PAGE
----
Over the years, your living space naturally accumulates a whole lot of things you don’t even know you have: a collection of ancient Halloween costumes you only wore once, a hundred different coffee mugs, postcards from your ex-boyfriend — the list goes on. Eventually, you may find that everything in your house feels disorganized. And to no real surprise, this physical chaos can lead to emotional and mental disarray as well. If you’re starting to find that you don’t feel at home in your house, it’s probably time for a dreaded “spring cleaning.” Here are some organization tips to help you get started.
- It begins with the Kids. If you’ve got children, chances are there are toy cars and Legos in every nook and cranny of your home. Make a playroom, and set some ground rules to keep all dolls and puzzles within that contained space. If possible, make drawers for various items: one cabinet for crafts, one for stuffed animals, another for games, etc. At the end of every day, make it a chore that the kiddos must clean up their messes and put things away. It may seem too simple to make much of a difference, but without this mandatory effort, even just two days of playtime can take over the house. The last thing you need is melted Crayons on the kitchen counter.
- Cut the clothes. It’s time to dig through the T-shirt-stuffed closet of yours and play the game of elimination. Start with setting some guidelines: no more than 10 T-shirts, 5 pairs of shoes, and 6 pairs of pants, for example. Pick your favorites, and donate the rest. It may be hard to part ways with some of your nostalgic high school blouses and 1990s Halloween costumes, but it’s time to say goodbye. Trust us, you’ll feel better once you do.
- Don’t buy storage containers until you’ve purged. You might be tempted to buy storage bins and throw whatever misplaced items you can inside of them. Trust us — bad idea! Big plastic bins will only make things feel more daunting if you haven’t already taken the time to curate your clothes, kitchen supplies, shoes, games, and movies. The task of curating might seem overwhelming, so take it room by room, door by door. Once you’re done, you’ll be shocked by how much stuff you have at home that you don’t need or want. Only then should you make a run to Target for the oversized baskets and portable shelves.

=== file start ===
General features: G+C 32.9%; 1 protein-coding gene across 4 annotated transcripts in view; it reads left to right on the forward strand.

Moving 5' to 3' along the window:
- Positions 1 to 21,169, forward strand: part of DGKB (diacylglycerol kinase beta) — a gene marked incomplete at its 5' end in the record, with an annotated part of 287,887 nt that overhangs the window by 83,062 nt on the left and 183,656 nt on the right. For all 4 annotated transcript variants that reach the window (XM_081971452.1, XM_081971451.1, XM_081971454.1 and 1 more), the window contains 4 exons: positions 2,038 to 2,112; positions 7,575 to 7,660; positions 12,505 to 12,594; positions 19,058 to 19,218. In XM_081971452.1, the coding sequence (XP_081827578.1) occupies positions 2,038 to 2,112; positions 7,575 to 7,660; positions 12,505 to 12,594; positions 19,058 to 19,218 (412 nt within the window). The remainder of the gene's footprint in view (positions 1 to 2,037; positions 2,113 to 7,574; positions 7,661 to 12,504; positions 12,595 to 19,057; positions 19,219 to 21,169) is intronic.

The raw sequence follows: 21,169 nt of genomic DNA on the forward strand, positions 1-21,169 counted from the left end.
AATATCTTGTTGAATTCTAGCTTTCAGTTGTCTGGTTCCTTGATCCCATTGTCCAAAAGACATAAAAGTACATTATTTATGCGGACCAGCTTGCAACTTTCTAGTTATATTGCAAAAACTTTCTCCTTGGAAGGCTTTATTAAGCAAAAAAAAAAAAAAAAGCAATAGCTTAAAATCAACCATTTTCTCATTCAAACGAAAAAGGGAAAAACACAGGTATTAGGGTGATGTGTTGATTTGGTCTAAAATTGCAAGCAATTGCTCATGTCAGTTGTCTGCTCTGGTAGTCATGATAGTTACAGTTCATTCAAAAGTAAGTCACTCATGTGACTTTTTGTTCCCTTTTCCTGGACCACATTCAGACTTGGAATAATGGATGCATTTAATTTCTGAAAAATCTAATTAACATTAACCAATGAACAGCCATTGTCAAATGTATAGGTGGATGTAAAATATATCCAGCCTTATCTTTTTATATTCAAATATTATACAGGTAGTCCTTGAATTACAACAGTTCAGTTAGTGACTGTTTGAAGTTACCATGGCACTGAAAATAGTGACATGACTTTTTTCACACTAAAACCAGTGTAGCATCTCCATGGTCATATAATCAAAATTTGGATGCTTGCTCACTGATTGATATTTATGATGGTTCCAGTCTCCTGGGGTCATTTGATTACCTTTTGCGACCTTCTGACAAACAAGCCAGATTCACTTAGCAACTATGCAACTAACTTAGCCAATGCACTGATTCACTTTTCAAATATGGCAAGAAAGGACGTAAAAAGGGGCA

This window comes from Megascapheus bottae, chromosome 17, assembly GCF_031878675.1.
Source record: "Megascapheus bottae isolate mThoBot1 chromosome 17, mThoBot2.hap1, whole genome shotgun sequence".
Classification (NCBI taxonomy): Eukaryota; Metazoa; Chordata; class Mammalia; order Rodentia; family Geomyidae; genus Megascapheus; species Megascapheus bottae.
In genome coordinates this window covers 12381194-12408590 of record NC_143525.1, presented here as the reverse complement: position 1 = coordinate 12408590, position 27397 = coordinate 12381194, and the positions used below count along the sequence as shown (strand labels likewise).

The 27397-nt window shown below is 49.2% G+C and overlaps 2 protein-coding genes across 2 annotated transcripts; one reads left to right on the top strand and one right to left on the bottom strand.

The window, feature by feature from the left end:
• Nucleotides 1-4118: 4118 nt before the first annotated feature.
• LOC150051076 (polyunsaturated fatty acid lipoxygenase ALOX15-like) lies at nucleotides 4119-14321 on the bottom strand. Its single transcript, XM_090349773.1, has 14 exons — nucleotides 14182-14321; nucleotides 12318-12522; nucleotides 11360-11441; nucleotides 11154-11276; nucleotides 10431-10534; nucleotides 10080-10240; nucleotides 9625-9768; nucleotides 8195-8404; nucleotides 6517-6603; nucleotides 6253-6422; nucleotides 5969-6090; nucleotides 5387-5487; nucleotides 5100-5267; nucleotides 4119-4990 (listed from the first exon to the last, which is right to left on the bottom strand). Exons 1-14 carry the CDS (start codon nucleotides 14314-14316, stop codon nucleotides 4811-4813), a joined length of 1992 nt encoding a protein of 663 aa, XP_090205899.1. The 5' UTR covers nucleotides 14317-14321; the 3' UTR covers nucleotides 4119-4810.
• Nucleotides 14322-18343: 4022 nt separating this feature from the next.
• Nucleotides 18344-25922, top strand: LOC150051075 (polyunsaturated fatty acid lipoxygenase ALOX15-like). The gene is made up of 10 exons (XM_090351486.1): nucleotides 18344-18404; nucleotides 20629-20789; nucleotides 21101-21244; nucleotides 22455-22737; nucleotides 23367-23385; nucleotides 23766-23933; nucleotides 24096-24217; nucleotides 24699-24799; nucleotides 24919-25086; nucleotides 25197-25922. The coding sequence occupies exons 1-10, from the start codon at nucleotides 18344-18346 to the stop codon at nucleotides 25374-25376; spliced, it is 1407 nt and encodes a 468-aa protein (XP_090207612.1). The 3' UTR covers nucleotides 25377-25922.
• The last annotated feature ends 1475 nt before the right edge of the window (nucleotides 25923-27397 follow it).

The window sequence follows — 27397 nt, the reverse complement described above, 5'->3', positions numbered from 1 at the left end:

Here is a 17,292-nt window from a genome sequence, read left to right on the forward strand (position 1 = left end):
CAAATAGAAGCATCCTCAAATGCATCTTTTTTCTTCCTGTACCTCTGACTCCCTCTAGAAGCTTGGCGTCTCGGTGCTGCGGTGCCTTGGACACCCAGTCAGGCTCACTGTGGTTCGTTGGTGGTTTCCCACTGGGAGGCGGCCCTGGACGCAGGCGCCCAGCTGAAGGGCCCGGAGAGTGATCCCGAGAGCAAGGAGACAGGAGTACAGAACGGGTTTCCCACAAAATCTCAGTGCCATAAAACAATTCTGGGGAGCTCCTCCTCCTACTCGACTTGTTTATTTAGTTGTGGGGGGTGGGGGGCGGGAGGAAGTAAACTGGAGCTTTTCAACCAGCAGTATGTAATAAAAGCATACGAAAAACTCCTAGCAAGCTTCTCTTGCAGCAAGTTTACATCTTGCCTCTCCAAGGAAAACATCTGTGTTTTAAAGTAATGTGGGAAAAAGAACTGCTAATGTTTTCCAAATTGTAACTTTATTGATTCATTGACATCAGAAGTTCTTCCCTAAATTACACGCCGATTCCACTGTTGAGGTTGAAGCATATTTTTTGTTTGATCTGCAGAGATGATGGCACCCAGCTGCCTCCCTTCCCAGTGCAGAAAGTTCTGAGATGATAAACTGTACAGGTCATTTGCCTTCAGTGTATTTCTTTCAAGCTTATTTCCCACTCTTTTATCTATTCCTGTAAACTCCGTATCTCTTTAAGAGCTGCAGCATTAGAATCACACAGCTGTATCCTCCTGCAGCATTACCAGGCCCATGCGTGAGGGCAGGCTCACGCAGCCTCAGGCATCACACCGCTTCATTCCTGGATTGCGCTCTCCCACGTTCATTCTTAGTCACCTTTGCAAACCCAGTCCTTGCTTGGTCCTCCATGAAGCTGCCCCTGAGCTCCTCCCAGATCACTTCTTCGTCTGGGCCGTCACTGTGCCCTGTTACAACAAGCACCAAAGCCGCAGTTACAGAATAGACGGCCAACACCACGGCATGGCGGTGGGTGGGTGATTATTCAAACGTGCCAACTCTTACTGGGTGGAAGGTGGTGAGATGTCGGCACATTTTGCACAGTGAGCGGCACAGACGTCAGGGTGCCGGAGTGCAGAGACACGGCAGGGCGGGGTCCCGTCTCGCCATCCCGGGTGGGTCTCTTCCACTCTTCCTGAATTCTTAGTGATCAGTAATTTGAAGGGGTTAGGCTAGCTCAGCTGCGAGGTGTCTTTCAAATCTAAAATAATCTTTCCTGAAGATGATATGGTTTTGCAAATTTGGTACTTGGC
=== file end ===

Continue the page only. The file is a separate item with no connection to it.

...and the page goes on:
- Have a designated junk drawer. We all have stuff we don’t know what to do with. And when we don’t have a spot for these questionable items, they end up everywhere — or they go missing altogether. Keeping a junk drawer or pile might sound unorganized and sloppy, but it actually helps keep everything else tidy. Just remember to sort through it and clean it out at least once a week (or month, depending on how much stuff you accumulate on a daily basis).
- Think small and go big. When you’re able to curate the stuff in your life, everything around you starts to feel much more spacious. This doesn’t necessarily mean you need to get rid of the material goodies — rather, put it away. Have a cluttered desk? Organize the crowded papers into filing cabinets, put the erasers in a drawer, and consider donating at least one of the four different staplers you’ve got in the top left corner. Have a messy closet? Fold the pants, hang up the shirts, and put all scarves in a winter clothes bin for next year.
- Organize your photos. If you’ve got thousands of 4x6 pics featuring family vacations, school dances and high school reunions, it might be time to take a day for scrapbooking, trashing or digitizing. Are Polaroids fading with sun spots? We’ll make sure they’re preserved forever. Once you’ve digitized everything, you may find it’s easier to throw away some of the hard copies.
- VHS Party. It’s time to bid farewell to your VHS collection. This doesn’t mean you’ve got to delete all the content. Instead, digitize it, so you can free up that attic space. If you’re adamant about keeping the VHS tapes, at least organize them with color coding or shelves. After all, if they’re piled up in a basement closet, chances are they’ll be destroyed soon if they aren’t already.
- Use drawers wisely. If every drawer in your kitchen is jam-packed with miscellaneous utensils, mugs and dishes, it’s time for a redo. Similarly, if the desk is crowded with random papers, office supplies and letters, it’s probably a sign you need a filing cabinet, binders and a separate area for mail.
These may sound like no-brainers, but each step will drastically improve your living space — and therefore your mental and emotional wellbeing.
As you get started with decluttering and re-organizing, try to create a house that makes you feel at home. And keep in mind the words from Marie Kondo’s famed book The Life-Changing Magic of Tidying Up: “The space in which we live should be for the person we are becoming now, not for the person we were in the past.”